Biblioburro Revisited

It's gratifying to know that folks actually read Connections entries. Just yesterday, Margaret Ely of the Public Broadcasting Service sent me a personal e-mail. She wrote: I wanted to thank you for sharing the trailer for the POV film, “Biblioburro: The Donkey Library.” The entire documentary is now available for embedding, for a limited time. Please feel free to share this video with your readers, too.

Everyone can use a little inspirational non-fiction.

(There is a 30 second commercial lead in before the documentary starts. You may have to click on "Watch the Full episode." The link is being a little cranky.)

Watch the full episode. See more POV.


I watched the documentary as it was broadcast Tuesday evening. I was moved by Soriano's dedication in bringing books and basic literacy to parts of Colombia without public services. Although terrible things have happened to him and to the children over the years, each Saturday he sets off with Beto and Alpha to bring hope that their lives will get better through basic education, reading, and good citizenship.

Libraries and literacy efforts are joined at the hip.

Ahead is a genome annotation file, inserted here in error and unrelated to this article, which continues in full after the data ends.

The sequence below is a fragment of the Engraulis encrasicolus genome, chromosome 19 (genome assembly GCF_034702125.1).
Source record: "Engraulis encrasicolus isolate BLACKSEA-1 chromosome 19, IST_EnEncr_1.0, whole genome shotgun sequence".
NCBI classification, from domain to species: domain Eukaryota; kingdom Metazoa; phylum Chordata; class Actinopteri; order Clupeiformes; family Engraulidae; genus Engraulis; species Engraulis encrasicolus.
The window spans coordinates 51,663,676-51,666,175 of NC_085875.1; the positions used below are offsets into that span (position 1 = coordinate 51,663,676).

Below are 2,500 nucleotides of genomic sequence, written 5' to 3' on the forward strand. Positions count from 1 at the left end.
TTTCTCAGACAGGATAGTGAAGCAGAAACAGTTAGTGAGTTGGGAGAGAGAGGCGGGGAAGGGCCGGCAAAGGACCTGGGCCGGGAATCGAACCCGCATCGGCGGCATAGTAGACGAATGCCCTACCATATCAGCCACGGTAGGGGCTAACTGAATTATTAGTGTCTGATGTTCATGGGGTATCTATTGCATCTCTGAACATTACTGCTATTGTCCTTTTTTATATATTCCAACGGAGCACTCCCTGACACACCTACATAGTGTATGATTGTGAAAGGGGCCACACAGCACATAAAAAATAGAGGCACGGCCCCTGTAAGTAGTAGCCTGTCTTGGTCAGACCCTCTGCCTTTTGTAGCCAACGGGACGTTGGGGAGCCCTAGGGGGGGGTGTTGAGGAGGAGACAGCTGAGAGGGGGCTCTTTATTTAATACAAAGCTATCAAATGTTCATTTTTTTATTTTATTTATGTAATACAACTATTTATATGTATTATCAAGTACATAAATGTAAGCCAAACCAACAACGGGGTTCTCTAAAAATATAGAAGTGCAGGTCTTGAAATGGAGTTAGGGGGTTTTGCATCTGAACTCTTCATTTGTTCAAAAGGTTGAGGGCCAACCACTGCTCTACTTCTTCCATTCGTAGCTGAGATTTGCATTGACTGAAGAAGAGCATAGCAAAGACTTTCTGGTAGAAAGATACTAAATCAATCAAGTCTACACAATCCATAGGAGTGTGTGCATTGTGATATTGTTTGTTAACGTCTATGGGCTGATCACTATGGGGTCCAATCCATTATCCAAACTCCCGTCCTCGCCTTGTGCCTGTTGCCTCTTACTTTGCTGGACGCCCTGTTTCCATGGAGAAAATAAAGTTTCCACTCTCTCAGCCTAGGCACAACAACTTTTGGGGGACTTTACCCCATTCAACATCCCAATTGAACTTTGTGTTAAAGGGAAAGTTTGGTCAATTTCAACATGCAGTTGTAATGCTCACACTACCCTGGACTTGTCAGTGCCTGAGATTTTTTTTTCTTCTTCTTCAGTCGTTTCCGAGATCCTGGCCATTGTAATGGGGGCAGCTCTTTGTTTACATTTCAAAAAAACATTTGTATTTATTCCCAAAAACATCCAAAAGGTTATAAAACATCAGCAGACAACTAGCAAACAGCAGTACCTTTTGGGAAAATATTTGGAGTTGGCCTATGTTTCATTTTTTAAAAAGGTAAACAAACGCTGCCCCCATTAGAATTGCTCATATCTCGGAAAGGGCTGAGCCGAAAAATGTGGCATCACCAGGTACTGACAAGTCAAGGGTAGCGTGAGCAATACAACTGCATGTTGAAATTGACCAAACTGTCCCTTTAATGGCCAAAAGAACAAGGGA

Promoting literacy has always been a key theme in librarianship. It's also a key component in our own Library's Strategic Plan. Goal 3 is " Advance all forms of literacy for all ages." As the special collections librarian/archivist/department manager, I help teach researchers how to combine print, audio, and online sources to meet their goals. As a mother, I read countless books to my growing children (in some cases until they reached age 13). As a lifelong learner myself, I support all efforts for fostering the love of reading, technological competence, and evaluation of information sources.

I have two take-aways from the documentary: 1) Libraries do change lives; 2) Sometimes, the only way to get something done is to deal with the Equus asinae.

About the Author

Grace Cordial has been responsible for the day-to-day operation of the Beaufort District Collection at the Beaufort County Library since 1999.  The Beaufort District Collection exists to acquire, preserve, maintain and make accessible a research collection of permanent value which records the history, culture, and environment of our part of the South Carolina lowcountry.  Besides the research room, Cordial manages the “Virtual BDC:” the BDC web pages, the Online Obituary Index, two digital collections, a new BDC.BCL Facebook page, and the Connections blog.  
Among her duties is to coordinate or present programs about local history, Gullah culture, and our coastal environment, including occasional instructional sessions about how to perform historical and/or genealogical research.